With today’s care, the generation of which I’m a part, let alone those younger generations, will not be in those circumstances in most cases. People have better access to health care. People do get that assistance. But with that comes the enormous responsibility that we have as a parliament to provide that leadership, to make sure that the investment is there and to make sure that the long-term planning is there to cater for what will be a vastly different make-up of the population than exists today, let alone existed 10, 20 or 30 years ago, when people were regarded as very senior when they got to 60 years of age. That requires a comprehensive plan, and it’s one of the reasons why I was very attracted to the portfolio of ageing and seniors, to deal with, importantly, not just aged care, which is what the portfolio was called for a long period of time. It requires planning in terms of not just health but also housing—it requires a whole-of-government approach. Adaptable housing is one of the things that we need to consider in terms of the changing make-up of the population if we’re going to allow for people to stay in their homes for longer, which, by and large, overwhelmingly, is what people want to do. We need to consider the nature of the way that communities are built, to make sure that people are in facilities where they’re not isolated and left alone. Those awful cases that happen from time to time, where someone has passed away and is not found for weeks, or, in some cases, even longer, are an indictment of our society. That should not happen.
We need a public policy response to these issues. These issues are not partisan. These are issues in which the parliament needs to engage and needs to engage constructively, in a way that commits us to the long-term thinking that long-term demographic change requires. The nature of our transport infrastructure needs to take into account the changing nature of the population. We have seen enormous advances in the way that infrastructure has developed—the fact that buses can lower themselves to make it easier for people to get on and off—but we still have huge issues of accessibility. Why are we still building train stations that don’t have lifts, that require stairs? Why is that occurring? We need to incorporate this thinking into the whole-of-government response and indeed whole of government, because it requires cooperation from federal, state and local government.
I think the problem that the government has at the moment in this area is that it’s taking retrograde action rather than proactive action. It waits for issues to be evident and then has a response. It has failed to provide the positive vision for older Australians that’s required. Indeed, billions of dollars have been cut from aged-care funding since the election of the coalition government in 2013, and it was very disappointing that the rhetoric of the government in the lead-up to this year’s budget was not matched by actual investment—very disappointing indeed. It claimed a $100 billion funding boost for the aged-care budget in the pre-budget leaks, but the truth is that there wasn’t new money in this budget—not a single dollar. It was more spin than substance. The government failed to match its rhetoric with reality.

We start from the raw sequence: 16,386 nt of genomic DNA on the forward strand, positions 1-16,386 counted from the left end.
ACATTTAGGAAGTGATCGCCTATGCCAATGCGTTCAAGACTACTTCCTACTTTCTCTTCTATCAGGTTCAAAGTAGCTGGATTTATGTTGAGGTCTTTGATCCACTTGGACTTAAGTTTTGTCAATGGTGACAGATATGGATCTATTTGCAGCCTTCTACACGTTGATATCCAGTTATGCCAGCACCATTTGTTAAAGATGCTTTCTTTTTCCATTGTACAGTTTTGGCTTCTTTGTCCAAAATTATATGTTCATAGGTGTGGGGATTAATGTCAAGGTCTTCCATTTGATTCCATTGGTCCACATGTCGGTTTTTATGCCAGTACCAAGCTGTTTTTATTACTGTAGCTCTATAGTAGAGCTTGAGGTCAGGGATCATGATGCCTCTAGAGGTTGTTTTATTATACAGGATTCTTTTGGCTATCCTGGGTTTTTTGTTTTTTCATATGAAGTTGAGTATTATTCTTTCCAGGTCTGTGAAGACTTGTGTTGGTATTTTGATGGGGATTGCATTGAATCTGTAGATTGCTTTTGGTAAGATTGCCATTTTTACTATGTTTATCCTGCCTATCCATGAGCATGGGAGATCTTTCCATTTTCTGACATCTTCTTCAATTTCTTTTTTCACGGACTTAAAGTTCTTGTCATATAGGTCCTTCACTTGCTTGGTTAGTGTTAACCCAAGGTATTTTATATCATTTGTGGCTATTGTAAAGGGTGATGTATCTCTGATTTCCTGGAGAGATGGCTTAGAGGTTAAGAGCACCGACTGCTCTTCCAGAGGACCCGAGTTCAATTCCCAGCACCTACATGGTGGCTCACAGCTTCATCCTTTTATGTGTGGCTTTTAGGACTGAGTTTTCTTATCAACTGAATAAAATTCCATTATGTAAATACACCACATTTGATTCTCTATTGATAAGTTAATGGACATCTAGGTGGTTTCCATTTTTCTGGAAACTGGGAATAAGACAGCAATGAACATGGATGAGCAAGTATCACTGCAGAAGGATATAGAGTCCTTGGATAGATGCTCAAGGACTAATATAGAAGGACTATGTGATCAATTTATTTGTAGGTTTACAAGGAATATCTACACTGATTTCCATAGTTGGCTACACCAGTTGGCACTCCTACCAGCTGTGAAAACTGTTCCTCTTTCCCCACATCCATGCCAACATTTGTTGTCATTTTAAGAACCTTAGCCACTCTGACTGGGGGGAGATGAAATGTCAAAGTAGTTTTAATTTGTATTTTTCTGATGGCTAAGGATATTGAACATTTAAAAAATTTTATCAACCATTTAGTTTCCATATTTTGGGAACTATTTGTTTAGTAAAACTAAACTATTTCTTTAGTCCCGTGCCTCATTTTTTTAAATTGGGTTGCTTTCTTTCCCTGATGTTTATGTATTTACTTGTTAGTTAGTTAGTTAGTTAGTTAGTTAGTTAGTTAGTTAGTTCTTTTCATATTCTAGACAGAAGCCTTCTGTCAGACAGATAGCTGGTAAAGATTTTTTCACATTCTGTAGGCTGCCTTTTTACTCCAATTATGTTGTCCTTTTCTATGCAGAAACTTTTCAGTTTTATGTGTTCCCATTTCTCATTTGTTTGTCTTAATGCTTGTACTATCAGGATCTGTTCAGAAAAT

At the same time, we know that the waiting list for home-care packages is now 105,000 people. Of these, 20,000 joined the list in the second half of 2017 alone. It is ridiculous, frankly, given the size of that waiting list, for the government to suggest that announcing funding for 14,000 new in-home aged-care packages over four years is a solution to this problem. We need to do much better than that.
A number of aged-care providers across the country are already doing everything they can to support older people, and I want to acknowledge the many aged-care workers who dedicate themselves to this. In my electorate of Grayndler, a number of aged-care providers have implemented policies that enable older Australians to live with the quality care that they need and to feel respected. I want to mention just a couple. The Marion, located in Leichhardt, has invested in safety through the Footloose Falls Prevention Expo, providing residents and staff with information and strategies to prevent dangerous falls, resulting in a 57 per cent decrease in fall-related injuries. The Montrose Aged Care Plus Centre, located in Balmain, is a specialist care home for men living with mental health challenges. The dedicated team at the centre won an award last year for its pioneering approach, which focuses on residents’ abilities rather than their limitations. That is a tremendous achievement and a great example of how we can ensure that older Australians are awarded the dignity and respect that they deserve.